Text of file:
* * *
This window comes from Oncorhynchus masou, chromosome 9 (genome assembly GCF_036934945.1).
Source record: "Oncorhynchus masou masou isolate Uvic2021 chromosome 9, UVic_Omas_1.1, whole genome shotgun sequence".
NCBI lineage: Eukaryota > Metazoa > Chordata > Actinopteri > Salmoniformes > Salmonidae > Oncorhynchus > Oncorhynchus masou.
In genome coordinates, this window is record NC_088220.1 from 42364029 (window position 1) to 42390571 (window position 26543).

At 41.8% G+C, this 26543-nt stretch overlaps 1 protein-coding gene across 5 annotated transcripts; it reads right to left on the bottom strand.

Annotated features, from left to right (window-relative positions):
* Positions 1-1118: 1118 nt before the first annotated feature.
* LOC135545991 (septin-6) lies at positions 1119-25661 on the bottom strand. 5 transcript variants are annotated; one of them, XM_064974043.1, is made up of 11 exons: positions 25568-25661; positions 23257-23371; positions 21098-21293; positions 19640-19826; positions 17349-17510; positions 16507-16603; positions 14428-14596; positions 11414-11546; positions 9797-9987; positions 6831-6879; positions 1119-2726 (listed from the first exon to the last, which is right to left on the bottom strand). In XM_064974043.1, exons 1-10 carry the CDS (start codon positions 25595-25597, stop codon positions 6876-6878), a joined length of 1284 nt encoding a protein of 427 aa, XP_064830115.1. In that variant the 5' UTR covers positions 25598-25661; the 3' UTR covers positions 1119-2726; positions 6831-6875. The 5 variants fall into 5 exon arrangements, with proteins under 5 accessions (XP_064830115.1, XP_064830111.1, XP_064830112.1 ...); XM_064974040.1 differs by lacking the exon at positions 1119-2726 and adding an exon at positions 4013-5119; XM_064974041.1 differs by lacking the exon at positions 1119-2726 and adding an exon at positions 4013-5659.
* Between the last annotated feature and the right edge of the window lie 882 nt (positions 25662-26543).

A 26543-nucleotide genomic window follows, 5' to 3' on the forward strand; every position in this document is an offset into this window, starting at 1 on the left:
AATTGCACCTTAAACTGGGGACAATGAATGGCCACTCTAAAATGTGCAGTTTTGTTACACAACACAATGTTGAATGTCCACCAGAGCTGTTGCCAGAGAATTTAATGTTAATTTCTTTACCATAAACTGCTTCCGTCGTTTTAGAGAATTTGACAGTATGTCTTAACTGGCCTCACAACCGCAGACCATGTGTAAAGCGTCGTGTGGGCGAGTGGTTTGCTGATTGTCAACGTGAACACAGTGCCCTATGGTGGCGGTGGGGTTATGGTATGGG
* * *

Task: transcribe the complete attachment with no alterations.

This window comes from Oncorhynchus masou, chromosome 9 (genome assembly GCF_036934945.1).
Source record: "Oncorhynchus masou masou isolate Uvic2021 chromosome 9, UVic_Omas_1.1, whole genome shotgun sequence".
NCBI lineage: Eukaryota > Metazoa > Chordata > Actinopteri > Salmoniformes > Salmonidae > Oncorhynchus > Oncorhynchus masou.
In genome coordinates, this window is record NC_088220.1 from 42364029 (window position 1) to 42390571 (window position 26543).

At 41.8% G+C, this 26543-nt stretch overlaps 1 protein-coding gene across 5 annotated transcripts; it reads right to left on the bottom strand.

Annotated features, from left to right (window-relative positions):
* Positions 1-1118: 1118 nt before the first annotated feature.
* LOC135545991 (septin-6) lies at positions 1119-25661 on the bottom strand. 5 transcript variants are annotated; one of them, XM_064974043.1, is made up of 11 exons: positions 25568-25661; positions 23257-23371; positions 21098-21293; positions 19640-19826; positions 17349-17510; positions 16507-16603; positions 14428-14596; positions 11414-11546; positions 9797-9987; positions 6831-6879; positions 1119-2726 (listed from the first exon to the last, which is right to left on the bottom strand). In XM_064974043.1, exons 1-10 carry the CDS (start codon positions 25595-25597, stop codon positions 6876-6878), a joined length of 1284 nt encoding a protein of 427 aa, XP_064830115.1. In that variant the 5' UTR covers positions 25598-25661; the 3' UTR covers positions 1119-2726; positions 6831-6875. The 5 variants fall into 5 exon arrangements, with proteins under 5 accessions (XP_064830115.1, XP_064830111.1, XP_064830112.1 ...); XM_064974040.1 differs by lacking the exon at positions 1119-2726 and adding an exon at positions 4013-5119; XM_064974041.1 differs by lacking the exon at positions 1119-2726 and adding an exon at positions 4013-5659.
* Between the last annotated feature and the right edge of the window lie 882 nt (positions 25662-26543).

A 26543-nucleotide genomic window follows, 5' to 3' on the forward strand; every position in this document is an offset into this window, starting at 1 on the left:
AATTGCACCTTAAACTGGGGACAATGAATGGCCACTCTAAAATGTGCAGTTTTGTTACACAACACAATGTTGAATGTCCACCAGAGCTGTTGCCAGAGAATTTAATGTTAATTTCTTTACCATAAACTGCTTCCGTCGTTTTAGAGAATTTGACAGTATGTCTTAACTGGCCTCACAACCGCAGACCATGTGTAAAGCGTCGTGTGGGCGAGTGGTTTGCTGATTGTCAACGTGAACACAGTGCCCTATGGTGGCGGTGGGGTTATGGTATGGG